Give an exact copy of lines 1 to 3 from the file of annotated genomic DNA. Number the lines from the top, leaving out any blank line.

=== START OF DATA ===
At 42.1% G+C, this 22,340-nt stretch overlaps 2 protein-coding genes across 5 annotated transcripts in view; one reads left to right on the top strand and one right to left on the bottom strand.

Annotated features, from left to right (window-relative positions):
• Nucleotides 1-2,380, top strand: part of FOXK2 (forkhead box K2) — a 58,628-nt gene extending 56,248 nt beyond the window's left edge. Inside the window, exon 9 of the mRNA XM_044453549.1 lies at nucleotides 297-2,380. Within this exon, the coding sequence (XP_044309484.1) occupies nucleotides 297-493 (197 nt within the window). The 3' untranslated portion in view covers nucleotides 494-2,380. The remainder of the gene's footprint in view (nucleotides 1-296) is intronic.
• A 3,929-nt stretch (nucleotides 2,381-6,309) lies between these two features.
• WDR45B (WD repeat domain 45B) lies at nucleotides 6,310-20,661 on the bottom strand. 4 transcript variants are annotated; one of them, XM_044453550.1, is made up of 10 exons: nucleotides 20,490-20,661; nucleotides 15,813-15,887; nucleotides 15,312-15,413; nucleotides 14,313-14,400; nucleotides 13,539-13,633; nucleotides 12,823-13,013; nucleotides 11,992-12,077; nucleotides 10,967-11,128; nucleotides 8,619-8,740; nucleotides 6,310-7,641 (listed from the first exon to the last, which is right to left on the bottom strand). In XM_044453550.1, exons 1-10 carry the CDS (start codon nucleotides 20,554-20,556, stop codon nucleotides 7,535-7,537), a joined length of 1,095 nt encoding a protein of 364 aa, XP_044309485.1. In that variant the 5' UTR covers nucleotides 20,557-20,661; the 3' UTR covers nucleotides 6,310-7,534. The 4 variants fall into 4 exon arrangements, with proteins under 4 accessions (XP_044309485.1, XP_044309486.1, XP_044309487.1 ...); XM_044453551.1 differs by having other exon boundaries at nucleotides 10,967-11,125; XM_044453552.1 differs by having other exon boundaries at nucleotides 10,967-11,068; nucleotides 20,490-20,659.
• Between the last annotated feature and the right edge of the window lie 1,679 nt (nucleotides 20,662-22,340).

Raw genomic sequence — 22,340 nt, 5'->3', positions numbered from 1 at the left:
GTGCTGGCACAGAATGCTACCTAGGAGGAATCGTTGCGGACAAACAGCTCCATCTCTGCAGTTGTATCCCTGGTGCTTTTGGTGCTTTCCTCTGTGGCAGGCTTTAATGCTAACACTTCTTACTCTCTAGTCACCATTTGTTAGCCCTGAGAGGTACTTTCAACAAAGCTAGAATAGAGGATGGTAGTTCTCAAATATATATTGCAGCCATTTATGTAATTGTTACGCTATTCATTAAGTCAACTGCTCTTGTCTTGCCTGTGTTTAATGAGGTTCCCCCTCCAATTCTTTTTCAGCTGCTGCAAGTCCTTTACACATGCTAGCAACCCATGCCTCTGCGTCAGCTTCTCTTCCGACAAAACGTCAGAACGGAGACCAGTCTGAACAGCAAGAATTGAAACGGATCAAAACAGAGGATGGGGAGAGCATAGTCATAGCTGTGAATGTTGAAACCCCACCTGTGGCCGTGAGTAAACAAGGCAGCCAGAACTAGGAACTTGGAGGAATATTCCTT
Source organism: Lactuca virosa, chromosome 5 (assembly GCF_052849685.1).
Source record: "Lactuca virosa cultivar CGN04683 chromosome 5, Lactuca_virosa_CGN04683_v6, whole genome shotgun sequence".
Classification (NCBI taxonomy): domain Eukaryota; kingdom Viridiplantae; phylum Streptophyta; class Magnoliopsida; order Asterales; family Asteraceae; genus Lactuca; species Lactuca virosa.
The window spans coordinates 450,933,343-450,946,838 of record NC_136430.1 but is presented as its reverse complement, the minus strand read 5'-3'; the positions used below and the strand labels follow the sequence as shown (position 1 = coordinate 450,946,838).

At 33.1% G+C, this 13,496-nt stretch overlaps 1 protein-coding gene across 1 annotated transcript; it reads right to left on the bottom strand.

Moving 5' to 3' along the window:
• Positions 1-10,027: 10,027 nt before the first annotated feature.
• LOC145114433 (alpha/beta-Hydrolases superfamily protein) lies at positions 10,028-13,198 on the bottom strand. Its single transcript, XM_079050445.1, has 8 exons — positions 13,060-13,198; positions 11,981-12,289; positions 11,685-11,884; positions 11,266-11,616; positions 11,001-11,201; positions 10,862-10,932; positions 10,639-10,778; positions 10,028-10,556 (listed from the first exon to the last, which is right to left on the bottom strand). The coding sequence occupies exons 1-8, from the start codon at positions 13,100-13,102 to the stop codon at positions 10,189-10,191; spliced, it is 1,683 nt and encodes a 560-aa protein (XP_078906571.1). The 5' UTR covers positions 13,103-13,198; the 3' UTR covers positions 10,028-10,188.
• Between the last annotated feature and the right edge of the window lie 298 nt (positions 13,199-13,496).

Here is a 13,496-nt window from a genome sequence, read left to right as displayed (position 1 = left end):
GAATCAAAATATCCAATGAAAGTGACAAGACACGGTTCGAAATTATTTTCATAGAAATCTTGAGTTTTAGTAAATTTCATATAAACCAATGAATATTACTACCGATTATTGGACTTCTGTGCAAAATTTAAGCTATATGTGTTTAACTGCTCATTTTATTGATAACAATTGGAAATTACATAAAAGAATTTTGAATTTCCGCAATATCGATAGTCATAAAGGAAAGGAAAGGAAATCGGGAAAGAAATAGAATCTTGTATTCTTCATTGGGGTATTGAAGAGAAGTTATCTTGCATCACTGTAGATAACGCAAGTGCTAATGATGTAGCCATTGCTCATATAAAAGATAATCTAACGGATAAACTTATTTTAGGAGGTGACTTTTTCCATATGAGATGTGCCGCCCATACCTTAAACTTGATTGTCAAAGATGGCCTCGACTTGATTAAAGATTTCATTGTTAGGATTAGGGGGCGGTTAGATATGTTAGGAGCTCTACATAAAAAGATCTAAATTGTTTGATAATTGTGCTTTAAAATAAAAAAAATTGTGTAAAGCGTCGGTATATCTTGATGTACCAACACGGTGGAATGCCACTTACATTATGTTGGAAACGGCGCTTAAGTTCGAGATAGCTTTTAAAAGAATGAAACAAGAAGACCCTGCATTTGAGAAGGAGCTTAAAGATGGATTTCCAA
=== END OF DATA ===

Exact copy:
At 42.1% G+C, this 22,340-nt stretch overlaps 2 protein-coding genes across 5 annotated transcripts in view; one reads left to right on the top strand and one right to left on the bottom strand.

Annotated features, from left to right (window-relative positions):
• Nucleotides 1-2,380, top strand: part of FOXK2 (forkhead box K2) — a 58,628-nt gene extending 56,248 nt beyond the window's left edge. Inside the window, exon 9 of the mRNA XM_044453549.1 lies at nucleotides 297-2,380. Within this exon, the coding sequence (XP_044309484.1) occupies nucleotides 297-493 (197 nt within the window). The 3' untranslated portion in view covers nucleotides 494-2,380. The remainder of the gene's footprint in view (nucleotides 1-296) is intronic.